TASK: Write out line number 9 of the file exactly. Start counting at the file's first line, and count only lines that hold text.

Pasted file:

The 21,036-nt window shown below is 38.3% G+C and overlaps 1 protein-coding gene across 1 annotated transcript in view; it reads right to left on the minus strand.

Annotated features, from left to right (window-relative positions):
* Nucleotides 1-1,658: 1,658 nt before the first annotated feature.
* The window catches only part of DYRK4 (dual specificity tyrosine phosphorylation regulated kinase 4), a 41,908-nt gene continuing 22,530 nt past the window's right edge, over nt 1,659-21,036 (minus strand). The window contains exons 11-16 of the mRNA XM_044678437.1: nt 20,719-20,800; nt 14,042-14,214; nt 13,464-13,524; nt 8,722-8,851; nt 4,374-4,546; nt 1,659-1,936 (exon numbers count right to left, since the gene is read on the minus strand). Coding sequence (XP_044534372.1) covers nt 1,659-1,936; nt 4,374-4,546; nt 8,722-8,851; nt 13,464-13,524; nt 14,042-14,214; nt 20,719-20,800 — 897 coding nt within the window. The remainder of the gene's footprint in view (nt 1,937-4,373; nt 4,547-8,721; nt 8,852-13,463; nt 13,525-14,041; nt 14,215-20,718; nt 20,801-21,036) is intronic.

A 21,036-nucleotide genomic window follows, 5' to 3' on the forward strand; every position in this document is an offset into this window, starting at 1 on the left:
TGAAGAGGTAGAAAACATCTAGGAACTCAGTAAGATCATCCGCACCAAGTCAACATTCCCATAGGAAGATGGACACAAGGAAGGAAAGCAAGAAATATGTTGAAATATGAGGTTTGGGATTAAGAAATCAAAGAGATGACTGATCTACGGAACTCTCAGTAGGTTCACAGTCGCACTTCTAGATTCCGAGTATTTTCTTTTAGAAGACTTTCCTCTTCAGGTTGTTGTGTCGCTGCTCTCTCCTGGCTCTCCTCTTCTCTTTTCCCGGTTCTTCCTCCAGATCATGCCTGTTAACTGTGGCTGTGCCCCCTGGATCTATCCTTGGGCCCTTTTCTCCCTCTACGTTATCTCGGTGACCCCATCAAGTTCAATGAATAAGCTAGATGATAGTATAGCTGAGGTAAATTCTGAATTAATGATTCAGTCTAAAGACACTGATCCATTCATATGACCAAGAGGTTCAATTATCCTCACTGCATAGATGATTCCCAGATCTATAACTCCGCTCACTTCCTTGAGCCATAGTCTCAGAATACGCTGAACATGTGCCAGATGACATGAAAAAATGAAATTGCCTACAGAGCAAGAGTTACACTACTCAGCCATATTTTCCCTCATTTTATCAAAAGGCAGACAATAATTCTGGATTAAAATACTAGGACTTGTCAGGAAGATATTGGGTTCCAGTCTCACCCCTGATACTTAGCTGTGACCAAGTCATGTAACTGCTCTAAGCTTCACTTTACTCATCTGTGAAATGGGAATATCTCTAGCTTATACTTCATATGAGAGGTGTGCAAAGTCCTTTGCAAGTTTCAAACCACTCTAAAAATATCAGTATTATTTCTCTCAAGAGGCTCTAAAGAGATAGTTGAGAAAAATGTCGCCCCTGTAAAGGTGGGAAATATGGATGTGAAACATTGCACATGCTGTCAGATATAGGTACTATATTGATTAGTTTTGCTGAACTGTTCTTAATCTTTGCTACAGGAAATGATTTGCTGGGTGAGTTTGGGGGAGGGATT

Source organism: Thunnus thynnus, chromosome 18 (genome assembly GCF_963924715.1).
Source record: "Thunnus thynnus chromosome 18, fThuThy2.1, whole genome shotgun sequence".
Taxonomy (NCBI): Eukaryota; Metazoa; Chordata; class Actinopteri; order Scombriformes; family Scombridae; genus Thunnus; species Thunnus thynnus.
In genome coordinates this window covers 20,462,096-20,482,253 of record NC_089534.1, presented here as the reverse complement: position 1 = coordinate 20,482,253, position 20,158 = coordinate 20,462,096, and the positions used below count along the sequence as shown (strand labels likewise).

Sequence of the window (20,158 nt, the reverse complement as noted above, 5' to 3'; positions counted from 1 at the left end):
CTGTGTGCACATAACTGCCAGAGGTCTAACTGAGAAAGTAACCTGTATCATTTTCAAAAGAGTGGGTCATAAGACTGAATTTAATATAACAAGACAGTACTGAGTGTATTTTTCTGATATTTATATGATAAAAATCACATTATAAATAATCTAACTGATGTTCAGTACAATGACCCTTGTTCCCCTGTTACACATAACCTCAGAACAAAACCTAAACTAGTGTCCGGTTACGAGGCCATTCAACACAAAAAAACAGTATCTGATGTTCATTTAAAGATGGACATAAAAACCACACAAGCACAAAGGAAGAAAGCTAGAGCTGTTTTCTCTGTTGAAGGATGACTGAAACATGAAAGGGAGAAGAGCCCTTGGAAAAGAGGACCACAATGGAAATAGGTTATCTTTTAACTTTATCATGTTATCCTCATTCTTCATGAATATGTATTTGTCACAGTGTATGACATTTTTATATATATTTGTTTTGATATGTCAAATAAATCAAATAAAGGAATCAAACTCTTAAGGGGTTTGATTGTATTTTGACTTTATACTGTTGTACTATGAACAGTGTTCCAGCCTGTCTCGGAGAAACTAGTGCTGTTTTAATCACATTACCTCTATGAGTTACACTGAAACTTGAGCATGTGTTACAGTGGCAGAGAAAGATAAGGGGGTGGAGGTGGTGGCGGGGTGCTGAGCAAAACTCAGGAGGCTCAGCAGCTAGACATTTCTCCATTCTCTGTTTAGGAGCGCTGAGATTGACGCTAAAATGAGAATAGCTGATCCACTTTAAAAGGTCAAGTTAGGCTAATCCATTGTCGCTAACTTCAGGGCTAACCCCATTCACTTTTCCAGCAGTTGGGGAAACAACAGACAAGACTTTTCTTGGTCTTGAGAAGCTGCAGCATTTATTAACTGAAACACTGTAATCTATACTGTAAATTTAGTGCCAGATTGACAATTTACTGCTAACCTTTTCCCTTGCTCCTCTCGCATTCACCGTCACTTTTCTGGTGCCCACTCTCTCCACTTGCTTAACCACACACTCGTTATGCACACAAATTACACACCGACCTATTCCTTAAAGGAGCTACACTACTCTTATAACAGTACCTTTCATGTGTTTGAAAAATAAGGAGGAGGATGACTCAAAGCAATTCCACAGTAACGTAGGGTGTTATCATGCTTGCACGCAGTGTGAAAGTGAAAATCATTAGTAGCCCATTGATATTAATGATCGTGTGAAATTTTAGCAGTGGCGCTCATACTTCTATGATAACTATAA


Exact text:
Taxonomy (NCBI): Eukaryota; Metazoa; Chordata; class Actinopteri; order Scombriformes; family Scombridae; genus Thunnus; species Thunnus thynnus.